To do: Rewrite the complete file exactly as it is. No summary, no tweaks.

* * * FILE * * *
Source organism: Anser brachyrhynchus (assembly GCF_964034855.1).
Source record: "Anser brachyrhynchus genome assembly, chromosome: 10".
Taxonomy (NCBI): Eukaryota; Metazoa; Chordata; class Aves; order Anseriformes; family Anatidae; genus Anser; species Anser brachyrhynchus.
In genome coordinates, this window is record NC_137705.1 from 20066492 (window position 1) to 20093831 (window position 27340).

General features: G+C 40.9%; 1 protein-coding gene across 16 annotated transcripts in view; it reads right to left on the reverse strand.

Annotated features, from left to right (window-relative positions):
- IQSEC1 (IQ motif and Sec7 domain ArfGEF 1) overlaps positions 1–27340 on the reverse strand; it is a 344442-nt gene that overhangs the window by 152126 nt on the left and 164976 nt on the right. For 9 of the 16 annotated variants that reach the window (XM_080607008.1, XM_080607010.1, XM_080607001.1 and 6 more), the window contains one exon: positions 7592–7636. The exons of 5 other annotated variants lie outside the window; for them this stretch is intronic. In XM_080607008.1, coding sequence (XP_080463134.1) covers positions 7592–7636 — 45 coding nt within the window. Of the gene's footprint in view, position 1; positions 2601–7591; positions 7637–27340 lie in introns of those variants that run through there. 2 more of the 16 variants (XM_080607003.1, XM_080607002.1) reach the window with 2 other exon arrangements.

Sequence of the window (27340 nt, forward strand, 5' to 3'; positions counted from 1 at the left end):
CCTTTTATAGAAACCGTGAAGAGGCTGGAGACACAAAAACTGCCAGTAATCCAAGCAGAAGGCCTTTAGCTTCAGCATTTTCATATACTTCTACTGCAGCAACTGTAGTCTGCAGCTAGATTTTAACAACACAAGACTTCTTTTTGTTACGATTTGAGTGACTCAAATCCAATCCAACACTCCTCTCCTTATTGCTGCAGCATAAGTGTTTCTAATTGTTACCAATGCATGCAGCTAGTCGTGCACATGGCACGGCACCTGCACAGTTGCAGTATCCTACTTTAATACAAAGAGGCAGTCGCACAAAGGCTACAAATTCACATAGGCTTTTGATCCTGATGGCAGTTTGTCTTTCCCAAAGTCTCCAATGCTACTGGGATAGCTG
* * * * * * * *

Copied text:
Source organism: Anser brachyrhynchus (assembly GCF_964034855.1).
Source record: "Anser brachyrhynchus genome assembly, chromosome: 10".
Taxonomy (NCBI): Eukaryota; Metazoa; Chordata; class Aves; order Anseriformes; family Anatidae; genus Anser; species Anser brachyrhynchus.
In genome coordinates, this window is record NC_137705.1 from 20066492 (window position 1) to 20093831 (window position 27340).

General features: G+C 40.9%; 1 protein-coding gene across 16 annotated transcripts in view; it reads right to left on the reverse strand.

Annotated features, from left to right (window-relative positions):
- IQSEC1 (IQ motif and Sec7 domain ArfGEF 1) overlaps positions 1–27340 on the reverse strand; it is a 344442-nt gene that overhangs the window by 152126 nt on the left and 164976 nt on the right. For 9 of the 16 annotated variants that reach the window (XM_080607008.1, XM_080607010.1, XM_080607001.1 and 6 more), the window contains one exon: positions 7592–7636. The exons of 5 other annotated variants lie outside the window; for them this stretch is intronic. In XM_080607008.1, coding sequence (XP_080463134.1) covers positions 7592–7636 — 45 coding nt within the window. Of the gene's footprint in view, position 1; positions 2601–7591; positions 7637–27340 lie in introns of those variants that run through there. 2 more of the 16 variants (XM_080607003.1, XM_080607002.1) reach the window with 2 other exon arrangements.

Sequence of the window (27340 nt, forward strand, 5' to 3'; positions counted from 1 at the left end):
CCTTTTATAGAAACCGTGAAGAGGCTGGAGACACAAAAACTGCCAGTAATCCAAGCAGAAGGCCTTTAGCTTCAGCATTTTCATATACTTCTACTGCAGCAACTGTAGTCTGCAGCTAGATTTTAACAACACAAGACTTCTTTTTGTTACGATTTGAGTGACTCAAATCCAATCCAACACTCCTCTCCTTATTGCTGCAGCATAAGTGTTTCTAATTGTTACCAATGCATGCAGCTAGTCGTGCACATGGCACGGCACCTGCACAGTTGCAGTATCCTACTTTAATACAAAGAGGCAGTCGCACAAAGGCTACAAATTCACATAGGCTTTTGATCCTGATGGCAGTTTGTCTTTCCCAAAGTCTCCAATGCTACTGGGATAGCTG